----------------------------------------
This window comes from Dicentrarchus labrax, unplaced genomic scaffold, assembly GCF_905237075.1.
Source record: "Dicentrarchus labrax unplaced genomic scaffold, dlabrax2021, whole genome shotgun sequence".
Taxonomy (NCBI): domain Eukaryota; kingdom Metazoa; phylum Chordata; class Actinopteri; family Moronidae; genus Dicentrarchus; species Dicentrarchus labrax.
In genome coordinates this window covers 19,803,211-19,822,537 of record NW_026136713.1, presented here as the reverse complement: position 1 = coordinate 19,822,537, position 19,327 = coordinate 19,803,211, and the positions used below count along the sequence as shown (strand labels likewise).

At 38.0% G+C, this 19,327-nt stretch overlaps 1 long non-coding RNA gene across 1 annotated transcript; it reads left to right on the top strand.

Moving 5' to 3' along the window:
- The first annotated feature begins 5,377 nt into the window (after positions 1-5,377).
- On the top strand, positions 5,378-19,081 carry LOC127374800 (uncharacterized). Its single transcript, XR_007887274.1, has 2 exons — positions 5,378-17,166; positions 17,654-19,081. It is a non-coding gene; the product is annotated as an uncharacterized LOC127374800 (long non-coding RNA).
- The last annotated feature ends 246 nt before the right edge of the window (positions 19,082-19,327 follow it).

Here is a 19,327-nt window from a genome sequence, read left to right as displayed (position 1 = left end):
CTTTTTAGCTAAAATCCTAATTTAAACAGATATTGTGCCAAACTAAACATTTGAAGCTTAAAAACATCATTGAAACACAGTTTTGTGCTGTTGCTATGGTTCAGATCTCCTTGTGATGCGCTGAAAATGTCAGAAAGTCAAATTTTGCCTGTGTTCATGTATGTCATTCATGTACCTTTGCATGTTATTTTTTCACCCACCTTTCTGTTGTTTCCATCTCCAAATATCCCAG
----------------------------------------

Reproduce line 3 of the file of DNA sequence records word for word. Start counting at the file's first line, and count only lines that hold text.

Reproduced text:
Taxonomy (NCBI): domain Eukaryota; kingdom Metazoa; phylum Chordata; class Actinopteri; family Moronidae; genus Dicentrarchus; species Dicentrarchus labrax.